The primary factor, the right to control, is also susceptible to common proof. This is because the rights and obligations of the class members and Defendant are set forth in two sets of substantially identical contracts. The contracts set forth the following: (a) the carrier's primary duties, including assembling and delivering the newspapers timely and in good condition; (b) the carrier's obligation to supply a vehicle and equipment; (c) the carrier's pay schedule; (d) the purported understanding of the parties regarding the carrier's independent contractor status; (e) the penalties for excessive complaints, misdeliveries, and subscription cancellations; (f) the requirement to get auto insurance in specific liability amounts; (g) which party bears the risk of loss from non-payment, non-delivery, and other liabilities; (h) the contract is unassignable, but the carrier may hire substitutes or helpers; (i) the carrier will not attend employee meetings and is free to ignore all suggestions offered by the Defendant; (j) the manner and rate of compensation; (k) the carrier must use his or her best effort to increase circulation; (I) the parties must exchange updated information regarding subscriber cancellations and enrollments; (m) the duration of the contract; and (n) termination rights, among other things. There is no evidence before the Court that the parties' rights and obligations were substantially different from those set forth in the contracts.
Thus, the contracts sets forth the contours of Defendant's control over the class. The Court makes no findings yet about the extent of Defendant's control, but only observes that the contracts provide a basis to do so.See Dalton, 2010 U.S. Dist. LEXIS 75132, 19-21.
The Court’s opinion is quite detailed, as it appears that the defendant pulled out all the stops in its attempt to defeat certification. One of the more interesting arguments raised was that class members would be unable to establish liability by overcoming the independent contractor defense alone, but rather, would have to overcome a second-level “outside sales” exemption defense. The Court reasoned that this defense was implausible on its face, but in any event, would not create individualized issues sufficient to overcome certification:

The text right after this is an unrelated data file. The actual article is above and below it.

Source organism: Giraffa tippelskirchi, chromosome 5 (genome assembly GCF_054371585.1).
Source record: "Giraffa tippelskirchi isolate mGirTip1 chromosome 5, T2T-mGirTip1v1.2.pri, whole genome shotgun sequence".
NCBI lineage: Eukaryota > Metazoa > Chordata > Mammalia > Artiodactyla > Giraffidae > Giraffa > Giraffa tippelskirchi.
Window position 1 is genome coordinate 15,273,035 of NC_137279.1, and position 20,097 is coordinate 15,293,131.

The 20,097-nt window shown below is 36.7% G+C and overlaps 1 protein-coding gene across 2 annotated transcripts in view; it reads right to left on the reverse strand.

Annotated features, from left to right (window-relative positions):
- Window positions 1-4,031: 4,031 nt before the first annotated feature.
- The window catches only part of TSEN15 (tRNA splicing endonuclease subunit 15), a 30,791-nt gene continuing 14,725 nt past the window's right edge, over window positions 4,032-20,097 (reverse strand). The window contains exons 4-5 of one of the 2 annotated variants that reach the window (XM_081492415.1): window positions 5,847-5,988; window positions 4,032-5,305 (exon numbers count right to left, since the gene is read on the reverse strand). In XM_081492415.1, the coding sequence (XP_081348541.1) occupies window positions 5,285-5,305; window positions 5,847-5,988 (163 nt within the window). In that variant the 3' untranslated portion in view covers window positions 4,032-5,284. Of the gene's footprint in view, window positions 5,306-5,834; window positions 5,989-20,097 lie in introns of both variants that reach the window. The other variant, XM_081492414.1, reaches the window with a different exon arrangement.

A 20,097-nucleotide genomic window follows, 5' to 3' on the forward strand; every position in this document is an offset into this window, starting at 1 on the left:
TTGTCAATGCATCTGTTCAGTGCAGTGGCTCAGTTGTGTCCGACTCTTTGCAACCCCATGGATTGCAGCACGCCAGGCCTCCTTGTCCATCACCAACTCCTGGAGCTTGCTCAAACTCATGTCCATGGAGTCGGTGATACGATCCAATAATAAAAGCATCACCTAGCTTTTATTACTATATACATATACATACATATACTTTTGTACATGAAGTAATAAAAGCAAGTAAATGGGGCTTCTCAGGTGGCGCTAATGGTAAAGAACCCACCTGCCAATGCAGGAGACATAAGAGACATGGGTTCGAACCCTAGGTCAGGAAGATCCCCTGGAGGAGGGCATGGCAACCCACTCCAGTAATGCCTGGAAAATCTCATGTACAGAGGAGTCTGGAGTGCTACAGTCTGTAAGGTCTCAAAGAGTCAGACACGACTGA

Lastly, Defendant argues that its outside-salesperson defense will require individualized analysis. Under California regulations, an outside salesperson is defined as someone "who customarily and regularly works more than half the working time away from the employer's place of business selling tangible or intangible items or obtaining orders or contracts for products, services, or use of facilities." Vinole v. Countrywide Home Loans, Inc., 571 F.3d 935, 938 (9th Cir. 2009) (citing California Industrial Wage Commission Wage Order 4-2001, § 2(M)). The claim that home-delivery newspaper carriers are salesman is dubious on its face. They deliver newspapers; they generally do not sell them. Moreover, because of Defendant's estimates and records--including Plaintiffs' time spent folding newspapers, whether they used Defendant's facilities to do so, and Plaintiff's time spent delivering newspapers--one could easily calculate whether a particular Plaintiff spent "more than half the working time away from the employer's place of business." Vinole, 571 F.3d at 938. So even if the carriers could be considered salespeople, determining where they spent their time would not entail so much individual analysis as to defeat certification.See Dalton, 2010 U.S. Dist. LEXIS 75132, 26-27
The Court’s opinion covers many issues, too many to discuss in detail. Definitely a must read.